Diagnosed with type 1 diabetes when he was 22, the now 24-year-old Vaclav Snuparek recently graduated from university with a degree in physiotherapy. While racing as an elite cross-country mountain biker, Vaclav began to notice things were off as he started to experience symptoms of severe fatigue, cramping, and sudden weight loss. Additionally, his results began to dip. At the time, he was studying physiology and recognized what he thought were the typical diabetes symptoms.
For Vaclav, the diagnosis came as a relief because he knew he could educate himself around the condition and would be able to manage his diet and lifestyle. From the beginning, he knew he would able to get back to his previous level on the bike.
Within three days of his diagnosis, Snuparek contacted Team Novo Nordisk and received a swift response. He began sending the team his monthly training overviews, and a year later, he was selected for his first talent ID camp. The Czech describes the experience as an eyeopener that helped him learn how to manage his diabetes better while training and racing and also giving him a goal of making the team’s pipeline and a clear path for achieving it.
In 2019, Snuparek decided to split the final year of his degree between Belgium and Prague and raced 45 days on the Belgian circuit in the same events as Team Novo Nordisk’s development team. The decision paid off. A second invite to talent ID camp beckoned and his results earned him a spot on the development team for the 2020 season.
Now that 2020 season has arrived, we caught up with Snuparek to find out how things were going as he settled into the first few weeks with Team Novo Nordisk. From the outside looking in, it’s easy to think that elite athletes fit right into a new team seamlessly. For the development riders, the step up into the team pipeline can be a challenge and wildly different from the day to day life they’ve been used to.
- After experiencing two warm weather winter training camps in Southeastern Spain, how’s it been going?
It has been great. I am very glad we had the December and January camps. Through those, I was able to get to know more people in the team, both the pro riders and staff, and connect with some of them personally.
It really made me feel like the development team is a solid part of the full project. While the devos aren’t in the direct spotlight, we are not overlooked either. Everyone is trying to help us with everything, which is amazing.
The first couple of weeks when I started training were hard. I was coming back from an injury that had me laying two weeks in bed waiting for the bones to heal, so I was starting from a very low fitness level.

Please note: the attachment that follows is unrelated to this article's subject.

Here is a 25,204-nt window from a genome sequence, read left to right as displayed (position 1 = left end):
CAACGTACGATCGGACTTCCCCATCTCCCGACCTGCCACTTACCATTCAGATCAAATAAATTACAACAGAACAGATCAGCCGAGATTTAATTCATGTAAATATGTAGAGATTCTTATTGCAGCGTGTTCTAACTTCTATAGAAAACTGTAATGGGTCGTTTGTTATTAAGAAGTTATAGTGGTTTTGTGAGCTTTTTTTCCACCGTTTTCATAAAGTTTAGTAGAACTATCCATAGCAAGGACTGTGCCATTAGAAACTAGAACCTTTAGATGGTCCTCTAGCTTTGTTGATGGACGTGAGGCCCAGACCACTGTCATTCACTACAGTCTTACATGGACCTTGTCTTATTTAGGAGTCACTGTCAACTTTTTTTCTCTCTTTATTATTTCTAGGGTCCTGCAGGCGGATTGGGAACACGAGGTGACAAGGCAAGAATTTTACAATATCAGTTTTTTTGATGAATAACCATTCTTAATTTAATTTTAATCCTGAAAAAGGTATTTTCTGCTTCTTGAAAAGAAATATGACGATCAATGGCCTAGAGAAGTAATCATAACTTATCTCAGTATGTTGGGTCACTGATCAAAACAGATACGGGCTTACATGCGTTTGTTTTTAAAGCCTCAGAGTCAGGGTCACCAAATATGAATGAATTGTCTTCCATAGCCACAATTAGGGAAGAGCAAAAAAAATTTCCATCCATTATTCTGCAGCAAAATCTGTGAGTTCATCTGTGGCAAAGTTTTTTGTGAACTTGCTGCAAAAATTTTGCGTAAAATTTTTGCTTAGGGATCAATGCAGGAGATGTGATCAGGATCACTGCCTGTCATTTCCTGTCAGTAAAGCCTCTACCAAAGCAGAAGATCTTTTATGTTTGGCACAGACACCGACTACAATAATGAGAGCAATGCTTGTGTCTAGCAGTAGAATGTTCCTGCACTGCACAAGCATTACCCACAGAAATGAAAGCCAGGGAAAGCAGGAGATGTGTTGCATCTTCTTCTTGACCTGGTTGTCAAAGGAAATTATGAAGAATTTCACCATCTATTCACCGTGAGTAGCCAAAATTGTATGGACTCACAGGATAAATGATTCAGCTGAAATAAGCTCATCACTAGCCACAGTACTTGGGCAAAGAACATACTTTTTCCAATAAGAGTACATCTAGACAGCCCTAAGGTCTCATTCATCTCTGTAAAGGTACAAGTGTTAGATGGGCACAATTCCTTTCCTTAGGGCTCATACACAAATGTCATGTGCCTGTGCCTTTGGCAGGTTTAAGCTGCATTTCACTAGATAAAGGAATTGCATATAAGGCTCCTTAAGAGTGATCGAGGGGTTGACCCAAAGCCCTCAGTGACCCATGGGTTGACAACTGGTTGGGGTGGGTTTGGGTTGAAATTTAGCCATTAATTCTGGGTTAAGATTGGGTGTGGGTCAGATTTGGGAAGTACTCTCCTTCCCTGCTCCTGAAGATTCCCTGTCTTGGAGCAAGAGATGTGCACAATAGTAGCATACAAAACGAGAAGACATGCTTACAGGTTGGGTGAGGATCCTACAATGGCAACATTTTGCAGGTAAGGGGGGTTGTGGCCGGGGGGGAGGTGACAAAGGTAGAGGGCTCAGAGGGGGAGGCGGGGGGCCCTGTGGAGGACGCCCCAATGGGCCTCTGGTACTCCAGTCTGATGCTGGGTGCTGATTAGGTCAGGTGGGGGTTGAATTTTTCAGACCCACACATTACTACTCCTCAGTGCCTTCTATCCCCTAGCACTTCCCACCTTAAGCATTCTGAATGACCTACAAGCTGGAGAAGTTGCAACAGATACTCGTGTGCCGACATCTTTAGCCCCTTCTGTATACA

Normally I would do a lot of cross-country skiing even some XC skiing races combined with around 30% cycling in the deep winter, but now I’ve only put my skis on once or twice. Training wise, I’ve been training more on the bike, because the first races of the season are going to be much earlier than I am used to.
It is way more cycling focused for me, but I am starting to feel good on the bike thanks to those two training camps in warm Spanish weather. I stayed longer in Spain both times to make the most out of it. Also, I don’t really have any other responsibilities like going to university or work, so I’m able to focus exclusively on training. Recovery is a lot faster when you only ride-eat-sleep, so I’ve been just doing that and enjoying the process.
- It can’t all be about the bike and a work life balance is as important to pro athletes as it is to most people, how do you balance the training and racing with your free time and what do you do with that free time?
In my free time, I am trying to keep myself up to date with the world of physiotherapy through reading and studying. More often than not, I’m just listening to interesting podcasts from world-recognized physiotherapists or reading new studies. I am always keen to spice up my training a little bit, so if I can figure out with my coach ways to squeeze in some XC skiing, tennis, or even climbing in my training plan, that will make me happy, also because I can do that with some of my friends who I don’t see very often. Of course, the gym is a must for me. I’m more cautious about the food I am eating, which has led me to new discover new recipes.
- Have you had more free time to enjoy these activities since you graduated?
Yes, definitely. Being able to focus on training and all things associated with that makes me feel grateful. It is so much easier to just focus on this one goal. I hope it will make me a better and faster rider and that the season will bring some great results! Can’t wait for the races to start!
Snuparek’s race calendar will start in March with the Team Novo Nordisk development team. Keep up to date with all our upcoming races and results on our social media channels and team website!